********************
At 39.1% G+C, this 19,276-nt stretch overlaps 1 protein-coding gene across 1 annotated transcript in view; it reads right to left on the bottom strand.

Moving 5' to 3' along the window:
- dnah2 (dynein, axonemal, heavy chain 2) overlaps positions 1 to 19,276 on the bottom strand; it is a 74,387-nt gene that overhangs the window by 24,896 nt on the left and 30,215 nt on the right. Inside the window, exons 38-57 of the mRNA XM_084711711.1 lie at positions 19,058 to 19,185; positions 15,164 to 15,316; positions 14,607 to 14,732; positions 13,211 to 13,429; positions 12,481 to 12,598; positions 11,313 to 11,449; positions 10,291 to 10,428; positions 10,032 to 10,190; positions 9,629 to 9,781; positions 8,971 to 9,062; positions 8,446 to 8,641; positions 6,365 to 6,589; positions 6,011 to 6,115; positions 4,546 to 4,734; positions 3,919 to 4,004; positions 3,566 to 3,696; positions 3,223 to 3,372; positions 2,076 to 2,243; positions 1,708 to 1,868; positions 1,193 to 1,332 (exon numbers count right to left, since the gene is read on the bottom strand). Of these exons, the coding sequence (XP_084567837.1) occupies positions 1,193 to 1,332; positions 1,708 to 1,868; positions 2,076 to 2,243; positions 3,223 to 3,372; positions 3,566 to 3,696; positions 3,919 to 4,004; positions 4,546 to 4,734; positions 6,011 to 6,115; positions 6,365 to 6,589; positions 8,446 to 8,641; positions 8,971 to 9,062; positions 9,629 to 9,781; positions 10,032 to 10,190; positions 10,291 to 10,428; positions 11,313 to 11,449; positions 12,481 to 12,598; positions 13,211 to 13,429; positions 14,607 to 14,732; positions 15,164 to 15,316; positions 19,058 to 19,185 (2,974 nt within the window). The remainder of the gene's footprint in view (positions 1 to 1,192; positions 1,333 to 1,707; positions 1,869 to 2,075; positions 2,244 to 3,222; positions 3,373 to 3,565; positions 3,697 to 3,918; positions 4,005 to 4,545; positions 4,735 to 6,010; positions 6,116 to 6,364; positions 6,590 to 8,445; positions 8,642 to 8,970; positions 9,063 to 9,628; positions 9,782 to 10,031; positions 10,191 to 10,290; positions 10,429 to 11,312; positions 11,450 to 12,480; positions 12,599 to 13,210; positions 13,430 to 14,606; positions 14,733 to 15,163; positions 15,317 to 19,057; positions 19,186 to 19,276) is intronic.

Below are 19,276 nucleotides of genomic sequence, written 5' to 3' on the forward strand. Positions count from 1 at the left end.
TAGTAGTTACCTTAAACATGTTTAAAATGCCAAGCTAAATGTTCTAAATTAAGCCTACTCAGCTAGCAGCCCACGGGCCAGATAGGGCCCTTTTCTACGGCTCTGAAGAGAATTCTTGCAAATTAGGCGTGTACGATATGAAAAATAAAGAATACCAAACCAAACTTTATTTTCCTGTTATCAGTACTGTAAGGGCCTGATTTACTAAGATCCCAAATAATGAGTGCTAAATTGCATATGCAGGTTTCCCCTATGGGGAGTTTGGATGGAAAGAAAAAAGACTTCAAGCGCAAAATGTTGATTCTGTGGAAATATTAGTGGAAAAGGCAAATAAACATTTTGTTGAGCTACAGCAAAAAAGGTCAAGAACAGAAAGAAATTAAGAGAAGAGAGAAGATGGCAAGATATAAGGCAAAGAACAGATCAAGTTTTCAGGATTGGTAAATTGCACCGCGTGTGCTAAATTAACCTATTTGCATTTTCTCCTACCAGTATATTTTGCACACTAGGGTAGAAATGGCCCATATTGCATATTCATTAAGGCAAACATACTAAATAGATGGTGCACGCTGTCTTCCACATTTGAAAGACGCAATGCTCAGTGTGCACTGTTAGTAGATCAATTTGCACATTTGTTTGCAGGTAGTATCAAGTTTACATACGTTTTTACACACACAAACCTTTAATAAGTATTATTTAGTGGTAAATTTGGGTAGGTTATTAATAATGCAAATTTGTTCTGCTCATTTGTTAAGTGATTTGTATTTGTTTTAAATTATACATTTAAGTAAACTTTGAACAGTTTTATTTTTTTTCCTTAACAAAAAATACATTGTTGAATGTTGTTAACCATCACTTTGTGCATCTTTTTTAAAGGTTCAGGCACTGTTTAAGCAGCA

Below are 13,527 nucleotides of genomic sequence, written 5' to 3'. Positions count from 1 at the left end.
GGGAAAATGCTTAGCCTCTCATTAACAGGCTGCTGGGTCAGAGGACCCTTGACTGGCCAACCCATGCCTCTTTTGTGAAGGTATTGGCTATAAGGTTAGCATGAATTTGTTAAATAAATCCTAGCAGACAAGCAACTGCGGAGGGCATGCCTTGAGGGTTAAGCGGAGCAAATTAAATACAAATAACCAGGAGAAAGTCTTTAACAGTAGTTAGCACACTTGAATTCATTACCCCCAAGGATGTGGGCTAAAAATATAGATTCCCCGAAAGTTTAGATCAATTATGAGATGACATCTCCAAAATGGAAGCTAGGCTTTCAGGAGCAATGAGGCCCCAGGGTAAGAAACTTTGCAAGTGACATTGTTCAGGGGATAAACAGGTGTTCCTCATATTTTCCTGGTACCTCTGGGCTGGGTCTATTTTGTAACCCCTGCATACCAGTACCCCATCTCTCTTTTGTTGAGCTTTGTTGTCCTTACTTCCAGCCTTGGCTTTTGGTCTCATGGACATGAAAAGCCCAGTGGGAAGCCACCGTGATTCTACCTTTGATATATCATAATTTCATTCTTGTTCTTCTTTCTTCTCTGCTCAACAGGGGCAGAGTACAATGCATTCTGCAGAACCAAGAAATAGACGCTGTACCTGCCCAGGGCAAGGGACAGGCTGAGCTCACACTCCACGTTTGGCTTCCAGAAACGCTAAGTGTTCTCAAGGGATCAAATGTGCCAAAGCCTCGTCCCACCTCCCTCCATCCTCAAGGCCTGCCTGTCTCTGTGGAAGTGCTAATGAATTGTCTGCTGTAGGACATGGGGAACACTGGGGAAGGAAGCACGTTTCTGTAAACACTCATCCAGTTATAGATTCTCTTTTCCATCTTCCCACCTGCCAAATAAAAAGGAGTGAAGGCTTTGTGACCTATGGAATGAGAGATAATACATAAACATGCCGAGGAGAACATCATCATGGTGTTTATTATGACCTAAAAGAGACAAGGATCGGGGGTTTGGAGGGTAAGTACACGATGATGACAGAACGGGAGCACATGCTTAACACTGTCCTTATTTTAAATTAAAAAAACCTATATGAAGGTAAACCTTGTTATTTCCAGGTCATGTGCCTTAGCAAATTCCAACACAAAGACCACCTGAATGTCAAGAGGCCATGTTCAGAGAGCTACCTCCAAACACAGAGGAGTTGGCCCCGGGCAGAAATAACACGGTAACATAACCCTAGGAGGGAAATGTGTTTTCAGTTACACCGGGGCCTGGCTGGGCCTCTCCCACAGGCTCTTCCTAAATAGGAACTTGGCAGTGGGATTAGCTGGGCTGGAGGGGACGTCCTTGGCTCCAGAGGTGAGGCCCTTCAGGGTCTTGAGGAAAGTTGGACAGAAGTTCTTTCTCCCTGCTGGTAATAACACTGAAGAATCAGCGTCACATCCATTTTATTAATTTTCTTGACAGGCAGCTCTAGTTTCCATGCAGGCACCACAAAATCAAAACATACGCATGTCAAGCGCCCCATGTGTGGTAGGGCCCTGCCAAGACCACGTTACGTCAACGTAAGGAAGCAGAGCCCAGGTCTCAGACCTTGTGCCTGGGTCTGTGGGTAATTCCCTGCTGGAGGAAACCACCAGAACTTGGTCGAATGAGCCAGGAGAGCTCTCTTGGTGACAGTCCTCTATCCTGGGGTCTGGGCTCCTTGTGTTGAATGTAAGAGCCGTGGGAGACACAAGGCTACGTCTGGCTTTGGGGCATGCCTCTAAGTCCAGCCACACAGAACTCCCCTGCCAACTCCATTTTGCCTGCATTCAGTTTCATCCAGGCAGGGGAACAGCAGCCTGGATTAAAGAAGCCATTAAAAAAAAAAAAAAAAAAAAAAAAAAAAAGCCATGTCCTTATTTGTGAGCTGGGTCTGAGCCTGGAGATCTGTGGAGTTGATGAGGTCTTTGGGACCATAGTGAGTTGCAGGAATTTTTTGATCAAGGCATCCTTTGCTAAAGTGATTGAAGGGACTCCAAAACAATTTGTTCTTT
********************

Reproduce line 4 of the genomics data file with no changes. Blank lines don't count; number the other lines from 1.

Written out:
Below are 19,276 nucleotides of genomic sequence, written 5' to 3' on the forward strand. Positions count from 1 at the left end.